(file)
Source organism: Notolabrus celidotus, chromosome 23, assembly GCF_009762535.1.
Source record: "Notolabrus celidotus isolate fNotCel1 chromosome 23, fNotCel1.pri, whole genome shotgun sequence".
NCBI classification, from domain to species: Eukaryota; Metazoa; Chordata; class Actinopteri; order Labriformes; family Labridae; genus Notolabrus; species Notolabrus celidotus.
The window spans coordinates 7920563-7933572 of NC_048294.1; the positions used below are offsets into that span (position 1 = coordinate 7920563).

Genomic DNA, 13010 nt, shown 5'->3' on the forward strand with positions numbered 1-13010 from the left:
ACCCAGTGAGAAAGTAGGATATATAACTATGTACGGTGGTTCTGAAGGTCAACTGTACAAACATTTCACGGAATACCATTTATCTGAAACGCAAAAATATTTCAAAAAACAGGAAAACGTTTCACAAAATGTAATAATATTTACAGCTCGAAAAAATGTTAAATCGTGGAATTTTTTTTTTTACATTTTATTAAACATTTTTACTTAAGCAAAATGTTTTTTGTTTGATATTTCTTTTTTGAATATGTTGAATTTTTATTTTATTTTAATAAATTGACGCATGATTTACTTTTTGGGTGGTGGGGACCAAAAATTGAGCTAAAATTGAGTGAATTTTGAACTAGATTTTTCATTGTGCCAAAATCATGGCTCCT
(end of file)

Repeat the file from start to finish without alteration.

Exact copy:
Source organism: Notolabrus celidotus, chromosome 23, assembly GCF_009762535.1.
Source record: "Notolabrus celidotus isolate fNotCel1 chromosome 23, fNotCel1.pri, whole genome shotgun sequence".
NCBI classification, from domain to species: Eukaryota; Metazoa; Chordata; class Actinopteri; order Labriformes; family Labridae; genus Notolabrus; species Notolabrus celidotus.
The window spans coordinates 7920563-7933572 of NC_048294.1; the positions used below are offsets into that span (position 1 = coordinate 7920563).

Genomic DNA, 13010 nt, shown 5'->3' on the forward strand with positions numbered 1-13010 from the left:
ACCCAGTGAGAAAGTAGGATATATAACTATGTACGGTGGTTCTGAAGGTCAACTGTACAAACATTTCACGGAATACCATTTATCTGAAACGCAAAAATATTTCAAAAAACAGGAAAACGTTTCACAAAATGTAATAATATTTACAGCTCGAAAAAATGTTAAATCGTGGAATTTTTTTTTTTACATTTTATTAAACATTTTTACTTAAGCAAAATGTTTTTTGTTTGATATTTCTTTTTTGAATATGTTGAATTTTTATTTTATTTTAATAAATTGACGCATGATTTACTTTTTGGGTGGTGGGGACCAAAAATTGAGCTAAAATTGAGTGAATTTTGAACTAGATTTTTCATTGTGCCAAAATCATGGCTCCT